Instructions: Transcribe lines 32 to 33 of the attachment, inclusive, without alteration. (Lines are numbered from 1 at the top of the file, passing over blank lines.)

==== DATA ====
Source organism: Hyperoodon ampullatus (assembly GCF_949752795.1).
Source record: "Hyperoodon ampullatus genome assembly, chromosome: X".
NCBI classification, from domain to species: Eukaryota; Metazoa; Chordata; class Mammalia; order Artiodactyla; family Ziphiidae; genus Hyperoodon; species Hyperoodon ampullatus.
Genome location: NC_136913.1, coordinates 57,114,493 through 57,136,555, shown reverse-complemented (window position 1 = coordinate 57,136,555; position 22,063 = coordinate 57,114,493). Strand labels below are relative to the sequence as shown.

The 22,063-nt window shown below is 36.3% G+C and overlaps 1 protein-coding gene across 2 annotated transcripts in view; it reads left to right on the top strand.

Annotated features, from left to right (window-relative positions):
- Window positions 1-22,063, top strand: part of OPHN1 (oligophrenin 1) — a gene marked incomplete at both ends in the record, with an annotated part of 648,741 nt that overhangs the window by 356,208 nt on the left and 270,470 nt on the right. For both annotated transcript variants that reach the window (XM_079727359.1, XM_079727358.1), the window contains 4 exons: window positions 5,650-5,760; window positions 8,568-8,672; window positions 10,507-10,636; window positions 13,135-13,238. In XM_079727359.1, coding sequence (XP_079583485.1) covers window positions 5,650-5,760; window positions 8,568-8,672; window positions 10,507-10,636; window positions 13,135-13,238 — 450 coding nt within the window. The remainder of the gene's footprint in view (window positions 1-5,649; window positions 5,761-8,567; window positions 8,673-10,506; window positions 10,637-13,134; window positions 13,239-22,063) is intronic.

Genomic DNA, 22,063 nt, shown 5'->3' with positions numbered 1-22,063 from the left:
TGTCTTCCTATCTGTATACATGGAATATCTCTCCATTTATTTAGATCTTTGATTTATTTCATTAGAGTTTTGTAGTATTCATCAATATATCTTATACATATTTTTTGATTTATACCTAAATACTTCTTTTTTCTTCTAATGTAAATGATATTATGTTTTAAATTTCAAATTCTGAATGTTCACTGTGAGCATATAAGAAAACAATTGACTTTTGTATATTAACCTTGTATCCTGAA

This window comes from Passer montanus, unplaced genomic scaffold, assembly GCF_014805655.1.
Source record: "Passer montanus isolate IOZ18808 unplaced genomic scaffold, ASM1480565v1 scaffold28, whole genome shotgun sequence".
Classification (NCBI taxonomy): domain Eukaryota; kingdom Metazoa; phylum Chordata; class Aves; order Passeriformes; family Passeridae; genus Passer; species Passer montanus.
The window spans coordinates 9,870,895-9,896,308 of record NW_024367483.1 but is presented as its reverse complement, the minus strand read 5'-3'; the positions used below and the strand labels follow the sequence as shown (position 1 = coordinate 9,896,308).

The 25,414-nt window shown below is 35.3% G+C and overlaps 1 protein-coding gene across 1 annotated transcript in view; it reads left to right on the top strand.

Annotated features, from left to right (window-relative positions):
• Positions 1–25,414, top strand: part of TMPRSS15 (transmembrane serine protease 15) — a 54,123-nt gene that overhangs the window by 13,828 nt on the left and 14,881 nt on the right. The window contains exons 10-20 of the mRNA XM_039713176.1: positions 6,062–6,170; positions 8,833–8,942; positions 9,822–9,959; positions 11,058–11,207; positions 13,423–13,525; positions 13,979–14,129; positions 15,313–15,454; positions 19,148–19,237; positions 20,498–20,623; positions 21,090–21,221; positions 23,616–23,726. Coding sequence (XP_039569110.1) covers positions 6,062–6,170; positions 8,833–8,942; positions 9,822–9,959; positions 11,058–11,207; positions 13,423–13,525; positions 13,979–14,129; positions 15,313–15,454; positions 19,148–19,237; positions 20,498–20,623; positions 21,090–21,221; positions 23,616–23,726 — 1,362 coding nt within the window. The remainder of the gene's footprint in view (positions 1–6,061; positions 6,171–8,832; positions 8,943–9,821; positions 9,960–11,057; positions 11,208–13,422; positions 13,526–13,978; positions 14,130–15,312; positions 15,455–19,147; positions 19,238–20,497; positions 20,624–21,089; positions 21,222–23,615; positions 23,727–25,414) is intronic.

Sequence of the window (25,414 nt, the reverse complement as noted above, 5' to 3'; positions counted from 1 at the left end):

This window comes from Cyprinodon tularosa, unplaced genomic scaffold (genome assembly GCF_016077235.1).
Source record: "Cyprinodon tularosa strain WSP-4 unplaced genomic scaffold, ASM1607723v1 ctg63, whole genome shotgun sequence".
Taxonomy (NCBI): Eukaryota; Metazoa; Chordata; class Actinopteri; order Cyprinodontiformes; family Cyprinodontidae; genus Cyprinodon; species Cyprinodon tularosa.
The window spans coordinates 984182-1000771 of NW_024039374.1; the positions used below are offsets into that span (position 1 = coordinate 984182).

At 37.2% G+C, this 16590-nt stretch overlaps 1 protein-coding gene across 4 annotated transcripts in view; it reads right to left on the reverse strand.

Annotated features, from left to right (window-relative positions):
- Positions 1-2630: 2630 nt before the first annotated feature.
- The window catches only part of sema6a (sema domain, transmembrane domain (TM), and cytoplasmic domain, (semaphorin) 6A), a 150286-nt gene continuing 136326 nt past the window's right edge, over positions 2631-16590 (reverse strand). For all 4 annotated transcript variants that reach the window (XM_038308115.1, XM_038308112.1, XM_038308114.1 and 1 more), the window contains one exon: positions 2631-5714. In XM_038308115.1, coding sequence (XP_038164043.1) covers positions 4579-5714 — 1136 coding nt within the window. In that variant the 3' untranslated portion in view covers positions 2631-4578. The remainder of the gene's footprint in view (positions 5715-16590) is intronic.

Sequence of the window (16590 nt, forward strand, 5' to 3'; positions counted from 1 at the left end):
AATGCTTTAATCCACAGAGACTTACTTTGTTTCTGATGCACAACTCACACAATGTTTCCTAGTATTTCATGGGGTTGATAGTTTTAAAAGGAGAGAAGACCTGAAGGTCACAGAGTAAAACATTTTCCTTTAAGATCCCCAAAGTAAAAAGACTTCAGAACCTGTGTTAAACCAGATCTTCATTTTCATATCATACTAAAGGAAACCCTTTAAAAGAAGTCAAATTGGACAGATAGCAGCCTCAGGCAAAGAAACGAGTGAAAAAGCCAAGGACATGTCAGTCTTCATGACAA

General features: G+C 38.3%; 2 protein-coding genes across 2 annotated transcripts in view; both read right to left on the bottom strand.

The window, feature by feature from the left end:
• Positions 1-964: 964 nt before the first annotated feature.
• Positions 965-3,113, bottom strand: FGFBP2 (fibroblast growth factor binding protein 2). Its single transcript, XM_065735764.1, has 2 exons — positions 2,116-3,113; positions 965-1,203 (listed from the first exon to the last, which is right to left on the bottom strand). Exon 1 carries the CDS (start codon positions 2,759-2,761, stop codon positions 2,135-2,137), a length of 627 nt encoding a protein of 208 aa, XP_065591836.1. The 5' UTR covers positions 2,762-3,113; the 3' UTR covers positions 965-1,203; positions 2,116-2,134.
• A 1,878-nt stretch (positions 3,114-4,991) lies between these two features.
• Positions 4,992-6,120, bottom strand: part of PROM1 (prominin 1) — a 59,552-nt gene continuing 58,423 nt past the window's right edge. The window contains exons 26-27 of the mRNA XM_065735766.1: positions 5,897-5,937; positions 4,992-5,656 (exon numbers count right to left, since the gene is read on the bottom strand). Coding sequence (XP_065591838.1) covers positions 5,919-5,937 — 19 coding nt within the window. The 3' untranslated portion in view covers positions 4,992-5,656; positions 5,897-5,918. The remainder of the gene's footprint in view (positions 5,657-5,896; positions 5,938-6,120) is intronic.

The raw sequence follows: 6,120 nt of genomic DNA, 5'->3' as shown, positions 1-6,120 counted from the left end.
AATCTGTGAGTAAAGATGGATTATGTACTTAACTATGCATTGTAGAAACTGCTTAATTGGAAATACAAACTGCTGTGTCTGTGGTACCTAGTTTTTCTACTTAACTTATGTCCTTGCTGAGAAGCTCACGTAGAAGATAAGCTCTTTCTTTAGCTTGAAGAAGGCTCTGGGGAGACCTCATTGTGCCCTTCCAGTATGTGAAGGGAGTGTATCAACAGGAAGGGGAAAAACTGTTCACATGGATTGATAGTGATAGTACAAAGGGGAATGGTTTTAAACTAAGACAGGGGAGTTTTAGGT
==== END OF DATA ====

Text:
• A 1,878-nt stretch (positions 3,114-4,991) lies between these two features.
• Positions 4,992-6,120, bottom strand: part of PROM1 (prominin 1) — a 59,552-nt gene continuing 58,423 nt past the window's right edge. The window contains exons 26-27 of the mRNA XM_065735766.1: positions 5,897-5,937; positions 4,992-5,656 (exon numbers count right to left, since the gene is read on the bottom strand). Coding sequence (XP_065591838.1) covers positions 5,919-5,937 — 19 coding nt within the window. The 3' untranslated portion in view covers positions 4,992-5,656; positions 5,897-5,918. The remainder of the gene's footprint in view (positions 5,657-5,896; positions 5,938-6,120) is intronic.